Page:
Demand justice for others, you will eventually protect your own

First they came for the Socialists – and I did not speak out because I was not a Socialist.

“Then they came for the Trade Unionist – and I did not speak out because I was not a Trade Unionist.

“Then they came for the Jews – and I did not speak out, because I was not Jew.

“Then they came for me – and there was no one left to speak for me.” ~ Martin Niemöller’s (1892-1984)

 In 1999, Sam Mpasu, then a cabinet minister in BakiliMuluzi’s administration and also a senior member of a governing party at the time, United Democratic Front (UDF) told[1]a freedom of expression advocacy group (Article 19), that UDF administration had a policy of denying advertisement tomedia organisations that were deemed hostile to the administration. The Article 19 team was in Malawi to monitor the 1999 general elections campaign, which Muluzi won.

“It is a ban, but not a permanent one,” admitted Mpasu. Adding:“We will be able to give advertisement if the papers [newspapers] change. It is happening all over the world: papers have been banned … in fact, your colleagues are languishing all over because of insulting the government.”

Shot dead by police. Victim of anti-DPP government protests on July 20, 2011

Shot dead by police. Victim of anti-DPP government protests on July 20, 2011

Advertising revenue is the mainstay of news media organisations. It is the most popular modal of media funding throughout the world. Malawi government and its various subsidiaries are the main advertising in the local media. This technically gives the government bargaining advantage over the local media. From Mpasu’s point, UDF clearly used this advantage as a weapon to muzzle the free press.

UDF had few senior members with media background including Brown Mpinganjira, Ken Lipenga and the late Aleke Banda. The latter was a proprietor of Nation Publications Limited (NPL), publishers of The Nation newspapers and its sister titles. I am not sure at what length was the strategy to muzzle the press discussed within the UDF administration but as a senior National Executive Committee member and a cabinet minister you can be sure Aleke was aware of it.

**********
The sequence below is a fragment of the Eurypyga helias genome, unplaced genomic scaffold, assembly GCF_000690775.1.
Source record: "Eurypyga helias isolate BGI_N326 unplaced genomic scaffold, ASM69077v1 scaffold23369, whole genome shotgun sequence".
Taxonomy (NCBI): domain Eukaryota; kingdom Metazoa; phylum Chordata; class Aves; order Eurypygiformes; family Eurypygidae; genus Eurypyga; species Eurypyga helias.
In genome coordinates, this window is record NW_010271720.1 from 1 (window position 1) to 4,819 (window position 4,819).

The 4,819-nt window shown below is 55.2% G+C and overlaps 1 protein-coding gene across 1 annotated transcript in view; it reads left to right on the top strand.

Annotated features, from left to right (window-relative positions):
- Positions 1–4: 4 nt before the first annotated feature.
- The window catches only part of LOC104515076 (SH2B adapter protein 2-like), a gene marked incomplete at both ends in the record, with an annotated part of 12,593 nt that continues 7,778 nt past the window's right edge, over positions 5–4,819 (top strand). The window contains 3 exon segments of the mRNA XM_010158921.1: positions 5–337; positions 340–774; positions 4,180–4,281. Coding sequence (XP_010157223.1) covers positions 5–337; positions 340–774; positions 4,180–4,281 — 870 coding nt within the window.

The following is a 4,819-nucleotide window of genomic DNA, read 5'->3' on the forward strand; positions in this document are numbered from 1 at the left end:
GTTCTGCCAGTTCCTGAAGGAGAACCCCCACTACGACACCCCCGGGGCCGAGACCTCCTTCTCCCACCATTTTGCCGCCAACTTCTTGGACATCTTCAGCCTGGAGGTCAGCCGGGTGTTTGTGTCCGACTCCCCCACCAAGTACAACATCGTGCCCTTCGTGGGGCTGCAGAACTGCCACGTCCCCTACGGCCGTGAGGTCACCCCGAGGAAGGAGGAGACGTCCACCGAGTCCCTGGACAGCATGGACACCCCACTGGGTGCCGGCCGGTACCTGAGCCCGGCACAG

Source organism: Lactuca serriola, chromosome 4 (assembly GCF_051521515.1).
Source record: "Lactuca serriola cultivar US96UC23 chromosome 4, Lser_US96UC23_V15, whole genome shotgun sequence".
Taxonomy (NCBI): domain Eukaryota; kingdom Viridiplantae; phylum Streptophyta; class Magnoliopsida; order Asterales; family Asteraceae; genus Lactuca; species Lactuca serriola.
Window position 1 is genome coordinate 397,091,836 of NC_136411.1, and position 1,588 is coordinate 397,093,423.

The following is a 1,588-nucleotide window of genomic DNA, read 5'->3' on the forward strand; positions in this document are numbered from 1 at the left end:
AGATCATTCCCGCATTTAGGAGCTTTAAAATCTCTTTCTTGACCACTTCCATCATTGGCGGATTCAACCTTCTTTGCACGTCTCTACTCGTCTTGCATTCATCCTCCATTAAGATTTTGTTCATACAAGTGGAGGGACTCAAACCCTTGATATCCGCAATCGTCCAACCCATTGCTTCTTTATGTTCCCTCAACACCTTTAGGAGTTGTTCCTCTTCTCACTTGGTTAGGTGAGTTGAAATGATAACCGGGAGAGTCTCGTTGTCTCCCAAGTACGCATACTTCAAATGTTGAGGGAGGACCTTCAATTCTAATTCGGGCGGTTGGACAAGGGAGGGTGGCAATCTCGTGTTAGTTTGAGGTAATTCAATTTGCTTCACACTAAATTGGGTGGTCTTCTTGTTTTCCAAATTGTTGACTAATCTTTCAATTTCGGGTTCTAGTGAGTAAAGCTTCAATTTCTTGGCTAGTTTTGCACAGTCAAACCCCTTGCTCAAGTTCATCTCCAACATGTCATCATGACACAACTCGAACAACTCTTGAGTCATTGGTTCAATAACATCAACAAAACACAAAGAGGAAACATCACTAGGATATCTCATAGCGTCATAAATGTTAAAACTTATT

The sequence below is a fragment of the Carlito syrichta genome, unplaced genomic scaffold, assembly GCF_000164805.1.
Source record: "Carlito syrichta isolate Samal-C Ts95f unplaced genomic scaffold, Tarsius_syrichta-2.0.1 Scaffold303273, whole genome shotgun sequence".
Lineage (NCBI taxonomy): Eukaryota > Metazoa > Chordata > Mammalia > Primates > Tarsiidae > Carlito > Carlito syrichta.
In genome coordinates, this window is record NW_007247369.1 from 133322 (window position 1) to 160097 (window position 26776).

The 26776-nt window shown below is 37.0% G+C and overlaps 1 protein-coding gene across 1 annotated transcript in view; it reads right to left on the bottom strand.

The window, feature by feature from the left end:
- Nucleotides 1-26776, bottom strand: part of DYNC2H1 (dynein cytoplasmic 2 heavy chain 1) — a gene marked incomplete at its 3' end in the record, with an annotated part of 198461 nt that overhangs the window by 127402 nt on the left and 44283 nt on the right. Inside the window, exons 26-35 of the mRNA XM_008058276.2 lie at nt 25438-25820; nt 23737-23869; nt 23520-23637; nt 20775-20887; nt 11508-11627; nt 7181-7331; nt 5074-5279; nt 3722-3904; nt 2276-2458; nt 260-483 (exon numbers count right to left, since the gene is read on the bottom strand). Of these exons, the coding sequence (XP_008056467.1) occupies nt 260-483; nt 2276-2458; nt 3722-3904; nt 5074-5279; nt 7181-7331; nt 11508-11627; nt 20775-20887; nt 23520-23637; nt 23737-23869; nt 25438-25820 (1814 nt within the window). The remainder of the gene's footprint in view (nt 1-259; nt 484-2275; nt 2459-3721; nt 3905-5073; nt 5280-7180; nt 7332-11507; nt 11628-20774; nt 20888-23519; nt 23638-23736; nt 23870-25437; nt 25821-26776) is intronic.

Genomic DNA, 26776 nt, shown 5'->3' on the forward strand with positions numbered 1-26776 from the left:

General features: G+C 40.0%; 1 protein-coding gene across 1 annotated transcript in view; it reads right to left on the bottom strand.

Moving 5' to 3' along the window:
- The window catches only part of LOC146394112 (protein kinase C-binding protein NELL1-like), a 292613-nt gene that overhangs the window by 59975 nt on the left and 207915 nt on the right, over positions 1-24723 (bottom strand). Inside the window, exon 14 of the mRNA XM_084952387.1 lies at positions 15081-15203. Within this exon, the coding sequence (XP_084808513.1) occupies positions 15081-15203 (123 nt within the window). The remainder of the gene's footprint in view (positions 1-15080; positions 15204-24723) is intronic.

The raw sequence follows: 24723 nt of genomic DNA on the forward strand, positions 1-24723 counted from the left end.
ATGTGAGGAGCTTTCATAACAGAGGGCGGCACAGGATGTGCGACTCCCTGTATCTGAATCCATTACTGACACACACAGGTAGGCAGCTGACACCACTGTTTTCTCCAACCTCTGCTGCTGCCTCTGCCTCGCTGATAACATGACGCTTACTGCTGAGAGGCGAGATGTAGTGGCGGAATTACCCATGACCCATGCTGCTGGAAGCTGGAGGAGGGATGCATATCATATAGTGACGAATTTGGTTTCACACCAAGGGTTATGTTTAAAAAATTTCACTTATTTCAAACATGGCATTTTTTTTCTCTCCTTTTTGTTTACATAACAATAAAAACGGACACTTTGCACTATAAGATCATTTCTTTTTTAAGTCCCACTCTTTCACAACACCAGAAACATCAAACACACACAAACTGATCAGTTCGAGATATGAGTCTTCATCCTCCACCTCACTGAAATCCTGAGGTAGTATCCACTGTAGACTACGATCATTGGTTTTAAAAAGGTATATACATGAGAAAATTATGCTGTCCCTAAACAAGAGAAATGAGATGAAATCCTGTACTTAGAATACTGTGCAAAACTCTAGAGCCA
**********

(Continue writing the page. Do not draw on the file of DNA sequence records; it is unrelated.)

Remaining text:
Aleke, a much loved son of Malawi and stalwart of local politics for his entire adult life, decided to look on and do nothing about it. Perhaps his hands were tied, or because the policy did not affect his publications – we will never know for sure. But the point is that he did nothing to stop what was clearly unjust policy.Aleke’s silence when his voice mattered came to haunt him a decade later.

In 2010 Bingu wa Mutharika’s administration borrowed the same policy. It pulled advertising from NPL publications on the grounds that NPL publications were hostile to his administration.

Perhaps this could have been avoided had Aleke stopped this policy in its tracks while a senior member in UDF administration? Again, we will never know for sure but it shows the importance of standing up against bad acts whoever it affects because there is no telling who is next. As they say, history does not repeat itself, it rhymes; it may be you in its next guise.

This came to mind when I read of United Nations’ (UN) demands that Malawi government ensures justice for the late Robert Chasowa, a Polytechnic who was killed on campus in September 2011 and the July 20 protestors who were killed by the police across the country, also in 2011.

It is despicable that it has taken the UN to force our government to ensure that justice is done for the victims. The demand sounded like the UN are re-inventing a wheel because the local feeling is that the country has moved on since. This is the sort of a nation we are. We are happy to burry everything under the carpet and move on, pretending all is well.

This is why we, as a nation, always find ourselves in the same position, trying to deal with problems that we encountered before. Instead of moving on with other development projects, now a certain section of the civil service must sit down and try to address issues that could have been sorted out long ago. What happened to inquiries that the Joyce Banda administration set to look into these issues?

For some people, Malawi has a lot of problems for UN to be prioritising this. Yet, there are families out there who want justice done for their beloved ones. To them this matters, and it matters for Malawi if we are to avoid its repetition. Despite, Malawi is a signatory to various UNstatutes, which the country must honour. These extra-judicial killings are a crime and someone must be accountable.

Ignoring injustice is not just neglecting one’s moral duty but we also be jeopardise our own safety, and that of our loved ones. If Chasowa, an innocent young student, can be killed in cold blood so could any of us; so could any of our brothers, sisters, sons and daughters.

The fact that no one has been accountable for the death of Chasowa and those innocent protestors is something to worry about. And more so that it has taken the UN to demand justice while most us Malawians have opted to moved on.Our inaction legitimatises impunity.What would stop another July 20?I do not have answers and I cannot solve all of these problems but I know that continuing with the status quo is not an option.

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